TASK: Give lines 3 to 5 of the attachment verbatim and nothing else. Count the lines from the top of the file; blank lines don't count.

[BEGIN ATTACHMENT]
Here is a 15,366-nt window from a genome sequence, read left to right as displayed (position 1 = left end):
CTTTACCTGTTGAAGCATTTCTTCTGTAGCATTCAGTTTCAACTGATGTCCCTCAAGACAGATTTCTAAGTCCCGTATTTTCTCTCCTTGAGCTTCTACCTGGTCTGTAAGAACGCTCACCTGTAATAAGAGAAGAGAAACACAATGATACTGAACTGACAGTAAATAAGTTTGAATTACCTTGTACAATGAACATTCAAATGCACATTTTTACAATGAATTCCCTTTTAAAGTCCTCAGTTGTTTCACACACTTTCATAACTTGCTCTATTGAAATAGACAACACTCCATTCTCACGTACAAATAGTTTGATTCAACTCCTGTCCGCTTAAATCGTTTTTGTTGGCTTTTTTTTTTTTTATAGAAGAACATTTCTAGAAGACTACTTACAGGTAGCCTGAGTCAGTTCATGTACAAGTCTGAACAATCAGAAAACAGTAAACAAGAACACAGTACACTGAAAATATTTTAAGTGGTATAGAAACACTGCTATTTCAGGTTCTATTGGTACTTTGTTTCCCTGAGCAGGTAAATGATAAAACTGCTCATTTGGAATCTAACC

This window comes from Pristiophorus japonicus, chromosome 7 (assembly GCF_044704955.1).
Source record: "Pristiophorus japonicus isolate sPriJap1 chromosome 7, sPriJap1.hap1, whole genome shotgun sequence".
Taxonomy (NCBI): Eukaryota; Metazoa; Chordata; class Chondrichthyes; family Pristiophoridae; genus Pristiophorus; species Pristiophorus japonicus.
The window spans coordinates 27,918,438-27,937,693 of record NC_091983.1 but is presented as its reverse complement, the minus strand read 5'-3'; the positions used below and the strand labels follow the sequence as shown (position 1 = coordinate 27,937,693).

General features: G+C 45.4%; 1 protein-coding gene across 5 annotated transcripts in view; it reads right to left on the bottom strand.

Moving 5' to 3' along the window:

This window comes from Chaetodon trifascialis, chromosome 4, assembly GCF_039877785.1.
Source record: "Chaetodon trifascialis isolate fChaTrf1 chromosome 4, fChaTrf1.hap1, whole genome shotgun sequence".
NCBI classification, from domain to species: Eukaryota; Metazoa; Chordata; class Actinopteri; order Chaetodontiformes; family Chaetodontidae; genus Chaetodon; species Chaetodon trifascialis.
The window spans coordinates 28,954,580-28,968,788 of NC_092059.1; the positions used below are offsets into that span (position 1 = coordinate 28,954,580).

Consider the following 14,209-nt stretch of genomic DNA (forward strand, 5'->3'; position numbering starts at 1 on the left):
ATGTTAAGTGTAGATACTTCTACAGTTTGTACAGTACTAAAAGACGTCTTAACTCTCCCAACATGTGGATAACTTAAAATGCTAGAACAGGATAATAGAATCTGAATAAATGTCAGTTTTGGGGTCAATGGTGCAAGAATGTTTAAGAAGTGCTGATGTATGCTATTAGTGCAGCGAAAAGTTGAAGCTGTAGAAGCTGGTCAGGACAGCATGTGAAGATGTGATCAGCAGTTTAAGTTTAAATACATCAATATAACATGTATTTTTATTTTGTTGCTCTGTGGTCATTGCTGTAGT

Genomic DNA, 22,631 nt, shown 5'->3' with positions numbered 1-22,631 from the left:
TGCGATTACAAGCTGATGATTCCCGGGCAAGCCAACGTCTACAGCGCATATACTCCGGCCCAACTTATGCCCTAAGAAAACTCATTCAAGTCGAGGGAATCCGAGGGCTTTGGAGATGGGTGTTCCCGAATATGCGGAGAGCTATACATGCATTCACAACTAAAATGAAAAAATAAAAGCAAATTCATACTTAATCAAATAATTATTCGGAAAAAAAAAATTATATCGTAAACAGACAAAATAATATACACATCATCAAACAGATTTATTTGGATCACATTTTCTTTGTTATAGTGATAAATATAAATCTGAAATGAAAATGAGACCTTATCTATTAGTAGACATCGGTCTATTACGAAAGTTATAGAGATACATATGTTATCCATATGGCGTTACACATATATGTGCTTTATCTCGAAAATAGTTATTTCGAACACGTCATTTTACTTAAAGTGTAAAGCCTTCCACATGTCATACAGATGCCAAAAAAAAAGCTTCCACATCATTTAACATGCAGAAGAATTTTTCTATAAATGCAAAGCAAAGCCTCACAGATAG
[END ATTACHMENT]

This window comes from Pristiophorus japonicus, chromosome 7 (assembly GCF_044704955.1).
Source record: "Pristiophorus japonicus isolate sPriJap1 chromosome 7, sPriJap1.hap1, whole genome shotgun sequence".
Taxonomy (NCBI): Eukaryota; Metazoa; Chordata; class Chondrichthyes; family Pristiophoridae; genus Pristiophorus; species Pristiophorus japonicus.